Deleting emails and switching to LED lights: Small ways to reduce carbon footprint from home – Global News

While leaving the office behind cuts down on vehicle emissions, remote work can tangibly increase carbon emissions, as discovered by Purdue University, Yale University and Massachusetts Institution of Technology.

The collaborative study unveiled some not-so-surprising pandemic work trends, including a 20 per cent surge in internet use and a reduction in travel-related CO2 emissions. What is pressing, however, is remote work’s environmental impacts. The study predicts that the work could contribute another 34.3 million tonnes of carbon dioxide emissions if the trend continues until 2021.

In addition, the study pegs the total energy consumption of data centres at one per cent of the global total. This, the report says, is higher than the energy consumption of many countries, and the figure will continue to rise as more applications and services take to the cloud.

Breaking down the figures more, the report noted internet use has a carbon footprint of 28 to 63 grams of carbon dioxide equivalent per gigabyte. Although technology improvement is constantly increasing efficiency, it can’t scale against the demand for better services.

There are peripheral environmental damages to working remote as well. Whereas office buildings order supplies in bulk, they’re now being shipped in smaller quantities to houses which increase delivery transport emissions.

So what can remote workers reduce their carbon footprint? Global News reporter Madison Wong noted the following tips in her article:

  • Turning off cameras during remote meetings can reduce the meeting’s carbon footprints by 96 per cent.
  • Streaming in standard definition as opposed to high definition can cut down carbon dioxide levels by 86 per cent.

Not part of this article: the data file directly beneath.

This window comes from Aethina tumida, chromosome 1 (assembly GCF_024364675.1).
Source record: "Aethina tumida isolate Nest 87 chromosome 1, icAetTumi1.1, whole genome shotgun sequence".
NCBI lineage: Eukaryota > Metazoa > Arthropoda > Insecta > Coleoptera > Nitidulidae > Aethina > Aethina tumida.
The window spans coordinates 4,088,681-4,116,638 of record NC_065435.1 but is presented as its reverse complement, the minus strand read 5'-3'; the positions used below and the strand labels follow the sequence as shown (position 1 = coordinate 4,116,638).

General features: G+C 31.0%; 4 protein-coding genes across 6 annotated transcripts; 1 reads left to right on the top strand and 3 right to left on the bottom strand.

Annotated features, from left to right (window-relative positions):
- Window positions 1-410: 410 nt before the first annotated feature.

• Moderate the air conditioning or use a smart thermostat.
  • Buy supplies in bulk and buy local.
  • Delete old emails and cloud storage.
  • Switch to LED lightbulbs.
  • Make small adjustments to reducing waste, they’ll build up over time.

In the end, the article noted that not everyone needs to do all of these things at once, even making one or two changes can amount to large reductions if we do them together.

Tom Li
Tom Li
Telecommunication and consumer hardware are Tom's main beats at IT World Canada. He loves to talk about Canada's network infrastructure, semiconductor products, and of course, anything hot and new in the consumer technology space. You'll also occasionally see his name appended to articles on cloud, security, and SaaS-related news. If you're ever up for a lengthy discussion about the nuances of each of the above sectors or have an upcoming product that people will love, feel free to drop him a line at [email protected].

Would you recommend this article?


Thanks for taking the time to let us know what you think of this article!
We'd love to hear your opinion about this or any other story you read in our publication.

Jim Love, Chief Content Officer, IT World Canada

Featured Download

ITW in your inbox

Our experienced team of journalists and bloggers bring you engaging in-depth interviews, videos and content targeted to IT professionals and line-of-business executives.

More Best of The Web